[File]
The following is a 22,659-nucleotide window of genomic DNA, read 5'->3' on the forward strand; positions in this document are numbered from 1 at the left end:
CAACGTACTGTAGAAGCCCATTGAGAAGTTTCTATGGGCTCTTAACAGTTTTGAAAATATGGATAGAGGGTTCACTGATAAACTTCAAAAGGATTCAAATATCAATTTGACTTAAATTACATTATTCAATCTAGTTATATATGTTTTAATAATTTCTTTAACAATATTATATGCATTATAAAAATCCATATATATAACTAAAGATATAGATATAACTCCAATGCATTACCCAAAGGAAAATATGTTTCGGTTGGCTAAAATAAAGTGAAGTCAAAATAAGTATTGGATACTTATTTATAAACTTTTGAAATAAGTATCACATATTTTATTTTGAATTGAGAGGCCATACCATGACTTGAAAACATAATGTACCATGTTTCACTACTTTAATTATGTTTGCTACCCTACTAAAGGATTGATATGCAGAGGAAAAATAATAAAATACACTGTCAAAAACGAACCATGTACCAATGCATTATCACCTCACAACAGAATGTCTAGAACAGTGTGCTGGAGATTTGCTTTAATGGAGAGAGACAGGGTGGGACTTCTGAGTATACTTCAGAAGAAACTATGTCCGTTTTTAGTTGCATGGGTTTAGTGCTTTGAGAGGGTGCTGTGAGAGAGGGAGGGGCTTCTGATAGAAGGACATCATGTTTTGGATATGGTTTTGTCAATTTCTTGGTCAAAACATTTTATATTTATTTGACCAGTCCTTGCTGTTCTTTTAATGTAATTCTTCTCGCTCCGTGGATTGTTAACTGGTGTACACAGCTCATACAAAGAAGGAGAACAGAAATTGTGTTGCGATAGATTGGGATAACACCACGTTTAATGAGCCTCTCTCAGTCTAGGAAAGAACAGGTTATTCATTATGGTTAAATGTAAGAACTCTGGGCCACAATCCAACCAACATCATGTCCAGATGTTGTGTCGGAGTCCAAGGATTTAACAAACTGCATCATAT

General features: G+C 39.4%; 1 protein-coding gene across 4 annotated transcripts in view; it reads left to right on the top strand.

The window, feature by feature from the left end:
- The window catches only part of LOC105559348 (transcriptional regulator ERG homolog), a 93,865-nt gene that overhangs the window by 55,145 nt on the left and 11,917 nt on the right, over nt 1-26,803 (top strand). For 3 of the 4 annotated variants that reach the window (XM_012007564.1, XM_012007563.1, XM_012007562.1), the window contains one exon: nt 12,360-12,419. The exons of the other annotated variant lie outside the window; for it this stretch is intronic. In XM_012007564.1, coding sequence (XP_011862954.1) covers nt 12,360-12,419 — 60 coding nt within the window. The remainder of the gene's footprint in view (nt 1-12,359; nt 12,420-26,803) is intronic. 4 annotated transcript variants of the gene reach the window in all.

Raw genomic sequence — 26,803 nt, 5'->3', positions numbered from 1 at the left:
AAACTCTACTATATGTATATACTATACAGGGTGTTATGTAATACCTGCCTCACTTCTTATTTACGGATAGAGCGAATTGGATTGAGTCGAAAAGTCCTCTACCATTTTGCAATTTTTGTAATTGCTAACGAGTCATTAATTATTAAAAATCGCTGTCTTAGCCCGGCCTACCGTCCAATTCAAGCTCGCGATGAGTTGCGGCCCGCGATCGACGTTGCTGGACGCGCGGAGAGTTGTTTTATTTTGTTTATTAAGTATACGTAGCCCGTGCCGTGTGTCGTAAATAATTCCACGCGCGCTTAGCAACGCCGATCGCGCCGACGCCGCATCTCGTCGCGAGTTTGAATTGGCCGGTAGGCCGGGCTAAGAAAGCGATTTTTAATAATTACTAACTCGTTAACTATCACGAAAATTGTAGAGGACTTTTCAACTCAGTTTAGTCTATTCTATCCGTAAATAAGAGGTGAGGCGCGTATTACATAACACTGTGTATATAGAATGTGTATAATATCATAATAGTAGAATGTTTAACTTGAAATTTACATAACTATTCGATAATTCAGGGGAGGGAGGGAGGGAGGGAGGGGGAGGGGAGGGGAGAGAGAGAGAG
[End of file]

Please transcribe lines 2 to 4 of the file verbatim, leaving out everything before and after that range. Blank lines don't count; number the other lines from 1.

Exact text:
CAACGTACTGTAGAAGCCCATTGAGAAGTTTCTATGGGCTCTTAACAGTTTTGAAAATATGGATAGAGGGTTCACTGATAAACTTCAAAAGGATTCAAATATCAATTTGACTTAAATTACATTATTCAATCTAGTTATATATGTTTTAATAATTTCTTTAACAATATTATATGCATTATAAAAATCCATATATATAACTAAAGATATAGATATAACTCCAATGCATTACCCAAAGGAAAATATGTTTCGGTTGGCTAAAATAAAGTGAAGTCAAAATAAGTATTGGATACTTATTTATAAACTTTTGAAATAAGTATCACATATTTTATTTTGAATTGAGAGGCCATACCATGACTTGAAAACATAATGTACCATGTTTCACTACTTTAATTATGTTTGCTACCCTACTAAAGGATTGATATGCAGAGGAAAAATAATAAAATACACTGTCAAAAACGAACCATGTACCAATGCATTATCACCTCACAACAGAATGTCTAGAACAGTGTGCTGGAGATTTGCTTTAATGGAGAGAGACAGGGTGGGACTTCTGAGTATACTTCAGAAGAAACTATGTCCGTTTTTAGTTGCATGGGTTTAGTGCTTTGAGAGGGTGCTGTGAGAGAGGGAGGGGCTTCTGATAGAAGGACATCATGTTTTGGATATGGTTTTGTCAATTTCTTGGTCAAAACATTTTATATTTATTTGACCAGTCCTTGCTGTTCTTTTAATGTAATTCTTCTCGCTCCGTGGATTGTTAACTGGTGTACACAGCTCATACAAAGAAGGAGAACAGAAATTGTGTTGCGATAGATTGGGATAACACCACGTTTAATGAGCCTCTCTCAGTCTAGGAAAGAACAGGTTATTCATTATGGTTAAATGTAAGAACTCTGGGCCACAATCCAACCAACATCATGTCCAGATGTTGTGTCGGAGTCCAAGGATTTAACAAACTGCATCATAT

General features: G+C 39.4%; 1 protein-coding gene across 4 annotated transcripts in view; it reads left to right on the top strand.

The window, feature by feature from the left end: